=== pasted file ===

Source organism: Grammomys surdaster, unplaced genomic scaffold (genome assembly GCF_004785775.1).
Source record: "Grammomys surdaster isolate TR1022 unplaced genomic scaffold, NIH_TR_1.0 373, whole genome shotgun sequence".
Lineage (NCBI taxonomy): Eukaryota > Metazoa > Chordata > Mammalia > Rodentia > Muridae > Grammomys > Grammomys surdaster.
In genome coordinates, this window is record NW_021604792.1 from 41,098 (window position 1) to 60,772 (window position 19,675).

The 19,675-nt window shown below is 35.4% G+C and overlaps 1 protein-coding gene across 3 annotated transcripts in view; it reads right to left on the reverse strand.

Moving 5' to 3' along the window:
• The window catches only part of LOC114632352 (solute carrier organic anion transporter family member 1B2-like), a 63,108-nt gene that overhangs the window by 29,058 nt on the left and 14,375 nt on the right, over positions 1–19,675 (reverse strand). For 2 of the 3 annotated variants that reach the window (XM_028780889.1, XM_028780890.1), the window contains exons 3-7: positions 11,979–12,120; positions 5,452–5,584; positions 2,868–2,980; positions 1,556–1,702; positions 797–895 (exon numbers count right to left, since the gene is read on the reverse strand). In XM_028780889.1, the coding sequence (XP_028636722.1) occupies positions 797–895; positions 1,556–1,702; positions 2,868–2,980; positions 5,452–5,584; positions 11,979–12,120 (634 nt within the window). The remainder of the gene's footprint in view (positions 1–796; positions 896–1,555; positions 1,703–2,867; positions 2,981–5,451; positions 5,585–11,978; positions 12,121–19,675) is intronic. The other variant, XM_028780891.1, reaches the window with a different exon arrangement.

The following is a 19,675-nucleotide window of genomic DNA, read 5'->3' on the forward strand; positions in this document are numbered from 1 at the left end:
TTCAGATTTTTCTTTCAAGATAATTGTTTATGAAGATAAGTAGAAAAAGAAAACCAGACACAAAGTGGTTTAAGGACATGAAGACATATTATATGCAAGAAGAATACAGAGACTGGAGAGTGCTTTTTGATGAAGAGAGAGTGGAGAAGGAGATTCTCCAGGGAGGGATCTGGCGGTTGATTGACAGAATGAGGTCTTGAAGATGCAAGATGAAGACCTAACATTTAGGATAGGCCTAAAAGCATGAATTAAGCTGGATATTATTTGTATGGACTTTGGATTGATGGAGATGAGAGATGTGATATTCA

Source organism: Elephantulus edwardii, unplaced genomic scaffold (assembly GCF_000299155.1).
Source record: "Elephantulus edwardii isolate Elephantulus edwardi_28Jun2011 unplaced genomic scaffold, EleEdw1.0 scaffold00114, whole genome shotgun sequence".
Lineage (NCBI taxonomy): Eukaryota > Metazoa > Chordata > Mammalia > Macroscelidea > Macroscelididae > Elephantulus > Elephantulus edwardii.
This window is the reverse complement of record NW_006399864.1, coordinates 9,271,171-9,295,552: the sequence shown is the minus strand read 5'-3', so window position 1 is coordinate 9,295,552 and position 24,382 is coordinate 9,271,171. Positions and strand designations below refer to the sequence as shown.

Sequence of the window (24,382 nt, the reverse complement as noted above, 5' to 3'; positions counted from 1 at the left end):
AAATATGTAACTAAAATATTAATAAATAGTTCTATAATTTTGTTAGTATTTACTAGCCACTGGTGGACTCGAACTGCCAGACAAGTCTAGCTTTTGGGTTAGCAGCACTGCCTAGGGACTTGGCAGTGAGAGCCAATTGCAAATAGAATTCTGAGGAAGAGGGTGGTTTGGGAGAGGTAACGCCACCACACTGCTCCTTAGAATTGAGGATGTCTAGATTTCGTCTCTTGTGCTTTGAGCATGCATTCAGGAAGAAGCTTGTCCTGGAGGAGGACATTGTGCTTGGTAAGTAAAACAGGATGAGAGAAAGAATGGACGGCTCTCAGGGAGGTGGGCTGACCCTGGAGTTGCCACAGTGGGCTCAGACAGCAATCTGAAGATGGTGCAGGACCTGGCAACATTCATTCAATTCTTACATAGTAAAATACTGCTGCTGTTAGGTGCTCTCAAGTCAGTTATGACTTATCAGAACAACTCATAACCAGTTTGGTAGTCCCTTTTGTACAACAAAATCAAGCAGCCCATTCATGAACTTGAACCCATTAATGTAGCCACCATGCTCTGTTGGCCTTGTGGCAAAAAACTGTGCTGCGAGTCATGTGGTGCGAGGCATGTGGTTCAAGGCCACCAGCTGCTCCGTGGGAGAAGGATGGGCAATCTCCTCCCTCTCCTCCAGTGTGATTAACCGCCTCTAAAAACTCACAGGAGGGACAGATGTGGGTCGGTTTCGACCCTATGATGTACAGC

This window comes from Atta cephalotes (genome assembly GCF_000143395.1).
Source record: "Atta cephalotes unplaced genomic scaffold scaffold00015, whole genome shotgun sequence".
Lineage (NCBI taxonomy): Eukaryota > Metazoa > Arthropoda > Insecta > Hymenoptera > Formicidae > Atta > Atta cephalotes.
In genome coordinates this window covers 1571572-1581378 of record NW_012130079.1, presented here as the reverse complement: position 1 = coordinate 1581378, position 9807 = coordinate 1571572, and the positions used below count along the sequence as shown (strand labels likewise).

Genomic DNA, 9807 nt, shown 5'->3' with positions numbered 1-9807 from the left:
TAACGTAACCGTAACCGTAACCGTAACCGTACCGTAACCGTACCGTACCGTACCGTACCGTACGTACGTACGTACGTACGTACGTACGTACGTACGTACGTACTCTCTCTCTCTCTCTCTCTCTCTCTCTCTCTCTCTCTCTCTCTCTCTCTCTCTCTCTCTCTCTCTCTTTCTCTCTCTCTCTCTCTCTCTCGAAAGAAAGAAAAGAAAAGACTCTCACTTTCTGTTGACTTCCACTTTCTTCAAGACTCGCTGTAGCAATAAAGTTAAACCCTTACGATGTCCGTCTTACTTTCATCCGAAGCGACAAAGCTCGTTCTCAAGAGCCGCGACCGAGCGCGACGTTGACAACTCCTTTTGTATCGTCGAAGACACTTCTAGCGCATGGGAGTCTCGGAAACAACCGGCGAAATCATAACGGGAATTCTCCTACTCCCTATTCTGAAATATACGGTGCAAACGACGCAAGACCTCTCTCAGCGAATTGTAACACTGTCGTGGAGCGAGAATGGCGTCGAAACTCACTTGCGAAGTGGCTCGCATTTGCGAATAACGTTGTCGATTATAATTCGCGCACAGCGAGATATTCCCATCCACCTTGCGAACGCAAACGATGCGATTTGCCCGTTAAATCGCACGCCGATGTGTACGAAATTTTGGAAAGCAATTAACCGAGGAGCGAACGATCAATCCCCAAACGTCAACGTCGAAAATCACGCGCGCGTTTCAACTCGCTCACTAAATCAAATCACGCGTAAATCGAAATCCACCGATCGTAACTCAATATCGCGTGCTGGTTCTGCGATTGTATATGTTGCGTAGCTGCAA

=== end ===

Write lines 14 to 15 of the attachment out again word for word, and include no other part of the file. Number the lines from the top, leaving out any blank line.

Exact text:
Sequence of the window (24,382 nt, the reverse complement as noted above, 5' to 3'; positions counted from 1 at the left end):
AAATATGTAACTAAAATATTAATAAATAGTTCTATAATTTTGTTAGTATTTACTAGCCACTGGTGGACTCGAACTGCCAGACAAGTCTAGCTTTTGGGTTAGCAGCACTGCCTAGGGACTTGGCAGTGAGAGCCAATTGCAAATAGAATTCTGAGGAAGAGGGTGGTTTGGGAGAGGTAACGCCACCACACTGCTCCTTAGAATTGAGGATGTCTAGATTTCGTCTCTTGTGCTTTGAGCATGCATTCAGGAAGAAGCTTGTCCTGGAGGAGGACATTGTGCTTGGTAAGTAAAACAGGATGAGAGAAAGAATGGACGGCTCTCAGGGAGGTGGGCTGACCCTGGAGTTGCCACAGTGGGCTCAGACAGCAATCTGAAGATGGTGCAGGACCTGGCAACATTCATTCAATTCTTACATAGTAAAATACTGCTGCTGTTAGGTGCTCTCAAGTCAGTTATGACTTATCAGAACAACTCATAACCAGTTTGGTAGTCCCTTTTGTACAACAAAATCAAGCAGCCCATTCATGAACTTGAACCCATTAATGTAGCCACCATGCTCTGTTGGCCTTGTGGCAAAAAACTGTGCTGCGAGTCATGTGGTGCGAGGCATGTGGTTCAAGGCCACCAGCTGCTCCGTGGGAGAAGGATGGGCAATCTCCTCCCTCTCCTCCAGTGTGATTAACCGCCTCTAAAAACTCACAGGAGGGACAGATGTGGGTCGGTTTCGACCCTATGATGTACAGC